Long before the advent of modern medicine, people were using essential oils for medicinal purposes. The oil of the evergreen shrub, tea tree, was particularly venerated by ancient cultures, especially the Australian Aborigines. In fact, evidence shows that the Aborigines have been using the oils of their indigenous Melaleuca alternifolia tree for centuries to treat a wide array of conditions ranging from simple coughs to serious skin conditions.
Today, tea tree oil enjoys a reputation comparable to that of baking
soda or coconut oil: A must-have health product whose sanitary and
medicinal uses could fill (and have filled) numerous books. This article
provides a distillation of the three most popular uses for tea tree
There’s a good reason why so many mouth care products contain tea
tree oil as a central ingredient: Being a potent antibacterial, tea tree
oil is able to kill just about anything harmful residing in our mouths.
Adding a few drops of tea tree oil to a mixture of baking soda and
purified water, for instance, makes an excellent homemade toothpaste.
Alternatively, you can make a simple but potent mouthwash by mixing a
few drop of tea tree oil to purified water and swishing the mixture
around your mouth for a couple of minutes after brushing. Some people
like to add peppermint oil to the mixture to improve its taste.
Incidentally, if your morning consists of an oil pulling routine
using sesame or sunflower oil, consider adding a few drops of tea tree
oil to the oil to give it additional antibacterial power. Those of you
who oil pull using coconut oil don’t need to do this since coconut oil
is already an antibacterial.
Since tea tree oil is a antimicrobial and antifungal as well as an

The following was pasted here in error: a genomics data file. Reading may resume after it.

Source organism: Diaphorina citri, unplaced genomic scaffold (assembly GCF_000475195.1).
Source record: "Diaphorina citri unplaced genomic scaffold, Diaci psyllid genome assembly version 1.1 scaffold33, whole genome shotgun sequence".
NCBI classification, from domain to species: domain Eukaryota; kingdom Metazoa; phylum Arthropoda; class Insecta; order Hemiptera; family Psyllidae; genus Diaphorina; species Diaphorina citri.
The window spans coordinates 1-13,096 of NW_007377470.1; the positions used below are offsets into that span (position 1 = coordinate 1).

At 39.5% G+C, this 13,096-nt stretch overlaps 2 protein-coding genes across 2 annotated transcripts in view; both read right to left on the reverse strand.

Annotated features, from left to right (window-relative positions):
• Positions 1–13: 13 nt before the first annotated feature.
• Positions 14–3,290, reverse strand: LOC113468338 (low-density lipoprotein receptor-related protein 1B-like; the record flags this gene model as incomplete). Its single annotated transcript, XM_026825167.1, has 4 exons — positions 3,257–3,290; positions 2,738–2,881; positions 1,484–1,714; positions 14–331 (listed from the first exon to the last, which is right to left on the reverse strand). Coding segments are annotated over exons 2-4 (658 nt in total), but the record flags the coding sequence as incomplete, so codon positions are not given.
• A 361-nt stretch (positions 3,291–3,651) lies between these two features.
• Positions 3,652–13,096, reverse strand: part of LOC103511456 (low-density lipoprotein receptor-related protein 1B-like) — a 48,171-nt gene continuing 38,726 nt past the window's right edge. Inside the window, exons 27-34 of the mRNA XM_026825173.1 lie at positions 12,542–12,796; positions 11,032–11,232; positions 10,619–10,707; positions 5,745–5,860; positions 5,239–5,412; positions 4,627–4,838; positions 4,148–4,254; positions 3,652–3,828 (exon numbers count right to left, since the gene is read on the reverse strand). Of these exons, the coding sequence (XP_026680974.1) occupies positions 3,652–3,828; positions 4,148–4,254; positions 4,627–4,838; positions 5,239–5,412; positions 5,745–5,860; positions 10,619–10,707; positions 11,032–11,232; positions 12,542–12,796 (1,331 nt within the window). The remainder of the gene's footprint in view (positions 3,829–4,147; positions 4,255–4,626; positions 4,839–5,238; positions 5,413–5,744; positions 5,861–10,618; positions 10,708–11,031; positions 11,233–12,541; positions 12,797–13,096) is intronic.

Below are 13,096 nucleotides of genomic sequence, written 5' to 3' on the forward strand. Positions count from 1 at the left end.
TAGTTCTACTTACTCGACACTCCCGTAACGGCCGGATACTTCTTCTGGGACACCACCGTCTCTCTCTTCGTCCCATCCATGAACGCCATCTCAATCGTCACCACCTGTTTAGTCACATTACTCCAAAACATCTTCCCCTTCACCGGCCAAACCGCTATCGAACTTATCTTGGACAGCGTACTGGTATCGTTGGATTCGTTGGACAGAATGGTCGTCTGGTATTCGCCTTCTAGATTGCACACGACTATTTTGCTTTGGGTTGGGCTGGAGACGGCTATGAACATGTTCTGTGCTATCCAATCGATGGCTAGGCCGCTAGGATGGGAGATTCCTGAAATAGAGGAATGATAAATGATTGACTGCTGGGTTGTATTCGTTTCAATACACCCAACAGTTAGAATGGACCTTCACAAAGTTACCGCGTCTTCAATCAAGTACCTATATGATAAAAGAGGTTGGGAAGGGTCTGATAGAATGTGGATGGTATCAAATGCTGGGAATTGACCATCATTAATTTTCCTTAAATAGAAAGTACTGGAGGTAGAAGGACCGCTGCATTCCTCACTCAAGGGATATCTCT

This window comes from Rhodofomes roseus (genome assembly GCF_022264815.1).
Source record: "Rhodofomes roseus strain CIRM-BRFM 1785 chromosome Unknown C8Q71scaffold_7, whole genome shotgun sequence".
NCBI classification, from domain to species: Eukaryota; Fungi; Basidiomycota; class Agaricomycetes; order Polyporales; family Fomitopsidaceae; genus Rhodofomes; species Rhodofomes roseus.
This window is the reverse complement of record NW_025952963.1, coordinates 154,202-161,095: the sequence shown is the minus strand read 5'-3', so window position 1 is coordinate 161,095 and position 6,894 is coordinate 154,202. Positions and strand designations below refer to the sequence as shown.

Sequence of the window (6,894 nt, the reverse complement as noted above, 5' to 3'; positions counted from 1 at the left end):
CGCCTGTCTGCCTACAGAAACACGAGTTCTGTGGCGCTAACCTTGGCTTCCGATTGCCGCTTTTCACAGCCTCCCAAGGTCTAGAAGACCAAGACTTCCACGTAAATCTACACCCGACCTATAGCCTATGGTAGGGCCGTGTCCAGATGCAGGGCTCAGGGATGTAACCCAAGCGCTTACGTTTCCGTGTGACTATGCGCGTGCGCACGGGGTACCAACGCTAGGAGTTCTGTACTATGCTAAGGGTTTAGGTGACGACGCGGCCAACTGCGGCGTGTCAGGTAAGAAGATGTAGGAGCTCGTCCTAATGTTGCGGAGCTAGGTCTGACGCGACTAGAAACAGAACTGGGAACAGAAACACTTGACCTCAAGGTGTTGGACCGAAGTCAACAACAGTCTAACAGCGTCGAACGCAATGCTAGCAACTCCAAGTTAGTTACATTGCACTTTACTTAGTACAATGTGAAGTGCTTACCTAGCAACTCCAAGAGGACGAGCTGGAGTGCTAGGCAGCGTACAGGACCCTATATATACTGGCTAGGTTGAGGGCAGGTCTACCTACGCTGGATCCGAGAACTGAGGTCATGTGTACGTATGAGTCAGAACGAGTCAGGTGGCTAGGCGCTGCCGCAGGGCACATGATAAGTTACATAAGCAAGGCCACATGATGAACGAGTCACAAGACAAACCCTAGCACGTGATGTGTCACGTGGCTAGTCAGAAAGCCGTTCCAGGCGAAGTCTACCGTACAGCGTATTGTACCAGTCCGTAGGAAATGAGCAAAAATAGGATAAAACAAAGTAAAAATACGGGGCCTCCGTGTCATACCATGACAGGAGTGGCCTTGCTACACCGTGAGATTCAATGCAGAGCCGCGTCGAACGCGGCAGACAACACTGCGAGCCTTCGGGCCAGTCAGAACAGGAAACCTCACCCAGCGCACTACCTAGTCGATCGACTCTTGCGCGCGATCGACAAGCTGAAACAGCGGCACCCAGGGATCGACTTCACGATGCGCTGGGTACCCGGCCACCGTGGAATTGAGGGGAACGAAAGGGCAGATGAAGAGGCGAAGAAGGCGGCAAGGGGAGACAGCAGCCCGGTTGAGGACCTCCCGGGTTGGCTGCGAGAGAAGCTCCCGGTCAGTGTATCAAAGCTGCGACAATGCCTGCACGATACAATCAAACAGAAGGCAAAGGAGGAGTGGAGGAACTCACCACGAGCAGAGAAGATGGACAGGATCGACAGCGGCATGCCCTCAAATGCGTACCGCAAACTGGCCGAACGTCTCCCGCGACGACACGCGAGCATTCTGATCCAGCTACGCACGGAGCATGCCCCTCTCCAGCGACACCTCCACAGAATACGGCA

antibacterial, it can help treat almost any skin condition through
topical application. If you’re suffering from acne, psoriasis, eczema,
athlete’s food, insect bites, cuts, rashes, or any other skin issue,
apply tea tree oil to the affected area using a cotton bud and leave it
to absorb for at least a few hours, but ideally overnight. If you find
that the oil is too harsh for your skin, you can dilute it with purified
Note: Even though it is a natural product, using tea tree oil to
treat certain skin conditions might be futile if those conditions stem
from certain dietary or lifestyle issues that remain undiagnosed. For
example, a lot of people unknowingly suffer from common skin ailments
like acne or eczema due to a wheat or gluten intolerance. Therefore, if
tea tree oil or other antimicrobial products are failing to treat a
certain condition, that condition probably has a deeper cause that needs
to be treated before any residual symptoms can be addressed.
Who needs artificial and overpriced household cleaners when tea tree
oil can kill germs and microbes just as well, and without filling your
house with chemicals? To make a homemade cleaner out of tea tree oil,
simply combine two teaspoons of it with two cups of purified water in a
spray bottle. Then, the sky is the limit: from tiles to kitchen surfaces
to sinks to toilets, tea tree can clean it – and without leaving an
unpleasant, lingering aroma.